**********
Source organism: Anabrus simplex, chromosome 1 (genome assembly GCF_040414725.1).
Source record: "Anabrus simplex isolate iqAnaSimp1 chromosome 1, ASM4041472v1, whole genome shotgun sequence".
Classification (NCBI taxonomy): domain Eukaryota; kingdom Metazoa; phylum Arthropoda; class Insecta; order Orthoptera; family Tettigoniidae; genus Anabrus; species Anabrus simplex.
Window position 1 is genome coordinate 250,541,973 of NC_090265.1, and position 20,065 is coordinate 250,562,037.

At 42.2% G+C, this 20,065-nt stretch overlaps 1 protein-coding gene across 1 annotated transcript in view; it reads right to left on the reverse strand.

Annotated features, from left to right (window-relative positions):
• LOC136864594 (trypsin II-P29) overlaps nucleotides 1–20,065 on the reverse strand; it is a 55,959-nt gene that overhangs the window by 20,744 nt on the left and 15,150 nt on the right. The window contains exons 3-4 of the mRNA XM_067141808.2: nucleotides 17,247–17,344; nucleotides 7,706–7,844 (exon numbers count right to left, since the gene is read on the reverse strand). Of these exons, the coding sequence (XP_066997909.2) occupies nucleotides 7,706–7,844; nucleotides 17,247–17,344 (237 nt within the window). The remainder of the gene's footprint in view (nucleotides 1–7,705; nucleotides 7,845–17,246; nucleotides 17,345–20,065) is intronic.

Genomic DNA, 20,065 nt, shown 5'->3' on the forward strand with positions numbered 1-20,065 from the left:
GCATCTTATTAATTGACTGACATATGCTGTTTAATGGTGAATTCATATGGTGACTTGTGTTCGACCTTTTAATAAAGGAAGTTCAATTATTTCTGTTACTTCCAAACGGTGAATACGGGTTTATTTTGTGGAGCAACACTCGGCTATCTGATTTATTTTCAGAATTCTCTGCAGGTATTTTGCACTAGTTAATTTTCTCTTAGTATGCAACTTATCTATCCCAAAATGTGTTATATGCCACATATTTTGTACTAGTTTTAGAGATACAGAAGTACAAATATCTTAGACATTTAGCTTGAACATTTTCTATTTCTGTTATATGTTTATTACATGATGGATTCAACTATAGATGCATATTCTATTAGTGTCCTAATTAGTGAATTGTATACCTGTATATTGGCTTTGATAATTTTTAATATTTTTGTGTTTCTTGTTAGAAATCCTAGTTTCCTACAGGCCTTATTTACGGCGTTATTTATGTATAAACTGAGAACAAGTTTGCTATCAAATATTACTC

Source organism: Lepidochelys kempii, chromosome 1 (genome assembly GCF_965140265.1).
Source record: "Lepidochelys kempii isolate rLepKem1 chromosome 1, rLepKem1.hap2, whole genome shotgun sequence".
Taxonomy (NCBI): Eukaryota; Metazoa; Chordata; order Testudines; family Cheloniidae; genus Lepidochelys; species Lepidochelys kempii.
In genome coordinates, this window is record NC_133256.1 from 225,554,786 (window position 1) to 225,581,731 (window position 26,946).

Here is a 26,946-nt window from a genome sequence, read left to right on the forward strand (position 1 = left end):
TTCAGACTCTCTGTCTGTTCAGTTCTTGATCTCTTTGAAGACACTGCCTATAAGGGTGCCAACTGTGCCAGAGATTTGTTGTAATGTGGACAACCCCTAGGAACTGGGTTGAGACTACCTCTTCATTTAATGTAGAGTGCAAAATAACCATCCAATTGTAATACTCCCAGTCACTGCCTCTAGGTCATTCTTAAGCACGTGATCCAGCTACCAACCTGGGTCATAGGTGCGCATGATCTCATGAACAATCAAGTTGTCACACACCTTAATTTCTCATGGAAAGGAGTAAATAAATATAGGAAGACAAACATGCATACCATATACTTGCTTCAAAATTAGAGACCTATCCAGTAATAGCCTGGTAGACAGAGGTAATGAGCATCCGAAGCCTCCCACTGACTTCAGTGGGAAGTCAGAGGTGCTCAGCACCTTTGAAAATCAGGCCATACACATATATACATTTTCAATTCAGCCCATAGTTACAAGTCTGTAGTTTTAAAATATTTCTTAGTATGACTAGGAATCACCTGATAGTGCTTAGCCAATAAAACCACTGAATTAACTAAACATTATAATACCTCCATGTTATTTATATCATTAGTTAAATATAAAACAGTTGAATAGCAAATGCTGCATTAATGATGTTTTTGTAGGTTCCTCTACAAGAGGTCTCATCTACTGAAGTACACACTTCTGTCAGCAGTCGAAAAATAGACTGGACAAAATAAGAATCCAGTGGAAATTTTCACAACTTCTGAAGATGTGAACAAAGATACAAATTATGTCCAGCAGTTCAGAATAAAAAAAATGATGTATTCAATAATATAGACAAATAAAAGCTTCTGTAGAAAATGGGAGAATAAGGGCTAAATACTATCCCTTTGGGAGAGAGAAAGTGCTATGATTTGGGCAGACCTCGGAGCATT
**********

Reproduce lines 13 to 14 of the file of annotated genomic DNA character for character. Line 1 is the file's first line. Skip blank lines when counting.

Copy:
In genome coordinates, this window is record NC_133256.1 from 225,554,786 (window position 1) to 225,581,731 (window position 26,946).

Here is a 26,946-nt window from a genome sequence, read left to right on the forward strand (position 1 = left end):